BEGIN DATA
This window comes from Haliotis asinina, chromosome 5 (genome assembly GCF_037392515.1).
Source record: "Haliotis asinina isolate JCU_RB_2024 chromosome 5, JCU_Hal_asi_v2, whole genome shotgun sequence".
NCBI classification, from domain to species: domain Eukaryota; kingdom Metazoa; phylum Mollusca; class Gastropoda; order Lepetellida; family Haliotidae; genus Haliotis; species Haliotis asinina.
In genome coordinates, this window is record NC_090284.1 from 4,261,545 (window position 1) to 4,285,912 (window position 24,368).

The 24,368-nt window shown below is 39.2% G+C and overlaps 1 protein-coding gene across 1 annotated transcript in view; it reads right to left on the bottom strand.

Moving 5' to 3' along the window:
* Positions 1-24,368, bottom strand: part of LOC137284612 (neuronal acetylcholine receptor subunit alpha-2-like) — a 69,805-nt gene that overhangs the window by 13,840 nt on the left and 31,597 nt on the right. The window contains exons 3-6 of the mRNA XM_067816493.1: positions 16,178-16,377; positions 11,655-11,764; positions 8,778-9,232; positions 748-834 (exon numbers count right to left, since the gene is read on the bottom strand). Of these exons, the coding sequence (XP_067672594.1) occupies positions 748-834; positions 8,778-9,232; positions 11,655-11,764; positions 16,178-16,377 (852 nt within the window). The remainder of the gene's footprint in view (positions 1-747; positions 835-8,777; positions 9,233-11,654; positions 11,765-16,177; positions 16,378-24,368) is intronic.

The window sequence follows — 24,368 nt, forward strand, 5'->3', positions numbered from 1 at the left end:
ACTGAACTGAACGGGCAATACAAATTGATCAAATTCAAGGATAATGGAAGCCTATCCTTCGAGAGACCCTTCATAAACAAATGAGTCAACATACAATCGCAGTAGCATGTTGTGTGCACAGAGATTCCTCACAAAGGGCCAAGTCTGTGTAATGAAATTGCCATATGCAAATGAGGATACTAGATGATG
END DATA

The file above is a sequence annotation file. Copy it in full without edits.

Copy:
This window comes from Haliotis asinina, chromosome 5 (genome assembly GCF_037392515.1).
Source record: "Haliotis asinina isolate JCU_RB_2024 chromosome 5, JCU_Hal_asi_v2, whole genome shotgun sequence".
NCBI classification, from domain to species: domain Eukaryota; kingdom Metazoa; phylum Mollusca; class Gastropoda; order Lepetellida; family Haliotidae; genus Haliotis; species Haliotis asinina.
In genome coordinates, this window is record NC_090284.1 from 4,261,545 (window position 1) to 4,285,912 (window position 24,368).

The 24,368-nt window shown below is 39.2% G+C and overlaps 1 protein-coding gene across 1 annotated transcript in view; it reads right to left on the bottom strand.

Moving 5' to 3' along the window:
* Positions 1-24,368, bottom strand: part of LOC137284612 (neuronal acetylcholine receptor subunit alpha-2-like) — a 69,805-nt gene that overhangs the window by 13,840 nt on the left and 31,597 nt on the right. The window contains exons 3-6 of the mRNA XM_067816493.1: positions 16,178-16,377; positions 11,655-11,764; positions 8,778-9,232; positions 748-834 (exon numbers count right to left, since the gene is read on the bottom strand). Of these exons, the coding sequence (XP_067672594.1) occupies positions 748-834; positions 8,778-9,232; positions 11,655-11,764; positions 16,178-16,377 (852 nt within the window). The remainder of the gene's footprint in view (positions 1-747; positions 835-8,777; positions 9,233-11,654; positions 11,765-16,177; positions 16,378-24,368) is intronic.

The window sequence follows — 24,368 nt, forward strand, 5'->3', positions numbered from 1 at the left end:
ACTGAACTGAACGGGCAATACAAATTGATCAAATTCAAGGATAATGGAAGCCTATCCTTCGAGAGACCCTTCATAAACAAATGAGTCAACATACAATCGCAGTAGCATGTTGTGTGCACAGAGATTCCTCACAAAGGGCCAAGTCTGTGTAATGAAATTGCCATATGCAAATGAGGATACTAGATGATG